This article first appeared on Beliefnet in 2002.

Lately I’ve worried I might be a glutton. I don’t frequent all-you-can-eat buffets. I do not lick butter pads, nor do I drain creamers. My weight is not approaching 400 pounds. Instead, I go to the gym—a lot. "Gluttony denotes, not any desire of eating and drinking," wrote medieval theologian Thomas Aquinas, "but an inordinate desire … leaving the order of reason, wherein the good of moral virtue consists."

Inordinate desire: that's me, boy. I’m a gym rat, exercising for up to two, sometimes three hours a day. Some afternoons, as I’m finishing my fifth set of bench presses--and after I’ve already climbed eight miles on the elliptical cross-trainer and jogged two miles on the treadmill—I consider how I’m spending my time and wonder, “Have I lost my priorities?”

Aquinas would have said yes. He didn’t discuss excessive exercise--in the Middle Ages, a treadmill would have been a torture device--but his principle is clear enough. Our desire for more of anything than we need is wrong. Nature, Aquinas says, endows us with appetites to ensure we consume what we need to survive (and, he’d say, to do God’s will).

That’s why food tastes good (at least some of it), and why a decent meal is pleasurable. Exercise, too, is essential to sustain a healthy lifestyle, and according to most doctors, we should exercise 2 to 3 hours a week to be fit. I workout every day, sometimes twice a day, for a total of 10 to 15 hours a week. And that's after cutting back. At one time, while averaging 10 to 12 miles a day jogging on the road, I would, once a month or so, put in 25 to 30 miles on the treadmill. This is like the average adult American eating 50 Big Macs in a single day.

For some exercise nuts, pride better describes their vice than gluttony. These are the types who boast about their running times or how much they can lift. (It's common knowledge that our president, who takes his treadmill on Air Force One, runs at a 6:45 pace and bench presses 185 pounds for five reps.) Competition, however, doesn’t interest me. I’ve never entered a marathon, nor felt the need to. When I ran 30 miles on a treadmill, I did it for the physical and mental challenge of it, for the (believe it or not) fitness of it, and for what I felt was the sense of freedom and escape it offered.

I didn't lack humility, then, but temperance, or self-control, which is the virtue that regulates gluttony. Heeding reason, Aquinas says, is the key to moderation. There’s nothing reasonable about running 30 miles on a treadmill (self-indulgent, reckless, yes). I was after the pure pleasure of it, the "runner’s high"--that euphoric rush of complex neuro-chemicals that clears the head, heightens the senses, and leaves you feeling deeply content and a bit spacey for hours.

The downside of this good feeling is, simply, obsession. Often when I’ve got an assignment to finish (say, an essay on gluttony), I’m continually interrupted by thoughts about my next workout. What if I can’t cut out and get to the gym this afternoon? What if I can’t exercise tomorrow, either? These grim possibilities make me anxious and irritable, unable to concentrate. So much so that--even as I recognize them to be classic symptoms of withdrawal—eventually I can no longer resist the urge to—ah, the hell with it—excuse me, will you? I'm just going to throw on my running shoes and go for a quick run…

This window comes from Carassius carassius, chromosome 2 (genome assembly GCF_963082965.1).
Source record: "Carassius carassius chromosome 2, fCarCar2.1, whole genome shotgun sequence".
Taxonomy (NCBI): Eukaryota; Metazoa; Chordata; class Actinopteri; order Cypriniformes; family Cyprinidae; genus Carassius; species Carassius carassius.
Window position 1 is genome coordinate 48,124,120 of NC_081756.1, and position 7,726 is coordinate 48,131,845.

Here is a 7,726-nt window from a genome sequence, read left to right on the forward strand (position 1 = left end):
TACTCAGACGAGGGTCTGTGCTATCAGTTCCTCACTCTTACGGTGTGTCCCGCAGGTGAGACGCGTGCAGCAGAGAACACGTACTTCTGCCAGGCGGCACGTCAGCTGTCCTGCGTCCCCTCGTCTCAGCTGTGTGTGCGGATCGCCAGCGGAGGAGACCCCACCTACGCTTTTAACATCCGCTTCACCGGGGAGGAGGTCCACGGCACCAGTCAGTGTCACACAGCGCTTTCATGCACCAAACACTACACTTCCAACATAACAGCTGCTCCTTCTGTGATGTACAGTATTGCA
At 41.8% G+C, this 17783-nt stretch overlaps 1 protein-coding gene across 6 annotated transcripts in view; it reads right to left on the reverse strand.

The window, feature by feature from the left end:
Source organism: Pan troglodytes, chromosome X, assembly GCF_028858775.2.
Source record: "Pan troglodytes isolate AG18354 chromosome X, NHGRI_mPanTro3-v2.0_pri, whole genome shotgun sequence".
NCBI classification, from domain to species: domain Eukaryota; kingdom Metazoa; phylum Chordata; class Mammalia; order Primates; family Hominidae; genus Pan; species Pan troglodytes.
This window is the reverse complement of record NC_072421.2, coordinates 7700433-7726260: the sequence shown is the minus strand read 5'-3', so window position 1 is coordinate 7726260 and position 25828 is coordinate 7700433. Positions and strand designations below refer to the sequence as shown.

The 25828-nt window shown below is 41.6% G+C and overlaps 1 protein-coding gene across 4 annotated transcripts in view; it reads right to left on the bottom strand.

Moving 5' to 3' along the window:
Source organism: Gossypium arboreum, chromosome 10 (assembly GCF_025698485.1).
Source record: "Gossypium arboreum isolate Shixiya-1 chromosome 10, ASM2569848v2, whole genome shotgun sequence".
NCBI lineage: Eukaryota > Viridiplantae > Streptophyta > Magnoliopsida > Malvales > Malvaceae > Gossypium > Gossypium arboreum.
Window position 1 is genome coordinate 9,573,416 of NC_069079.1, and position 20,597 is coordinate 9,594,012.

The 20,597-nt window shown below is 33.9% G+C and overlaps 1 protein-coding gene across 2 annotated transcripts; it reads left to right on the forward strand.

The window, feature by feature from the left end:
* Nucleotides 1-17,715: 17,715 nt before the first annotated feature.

Where was I? Oh yes. The church in Aquinas's day categorized gluttony as a mortal sin, but Aquinas said most people don't take it that far. The plain-vanilla overeater is motivated by the pleasures of food, not by a desire to destroy himself or herself. If we do injure ourselves, Aquinas says, it’s accidental--and its' true I never deliberately twisted an ankle or developed shin splints. But every hour I spend on the treadmill is an hour I didn’t spend with my family or helping someone in need. And the wasted minutes add up. Say I exercise 450 hours more each year than I need to. That’s a lot of time that I didn’t spend as a Big Brother.

But gluttony, in whatever form it's practiced, can be made into a deadly sin--a vice committed in such a way that contradicts the will of God. Gluttony can be pushed until it becomes a form of injustice, a sign of moral bankruptcy. True, few of us would be happy being gluttons to this degree in the gourmandizing sense; food gluttony is so unsightly, so gauche. But that doesn't mean we don't indulge in grievous gluttony in ways that make us look chicer, richer, happier. We live in a culture so steeped in gluttony--a vice we celebrate and wallow in as much as we do greed, the vice that enables us to be bigger gluttons—that it seems impossible for any of us to escape its hold.

A recent study, published in the Proceedings of the National Academy of Science and reported at, says that the human consumption of energy, forests, and land now far exceeds the rate at which the planet can replenish itself. The Earth needs 1.2 years to regenerate the resources we use in a year, a ratio that’s increasing at an alarming rate. (In 1961, we demanded just 70 percent of the earth’s regenerative capacity.)

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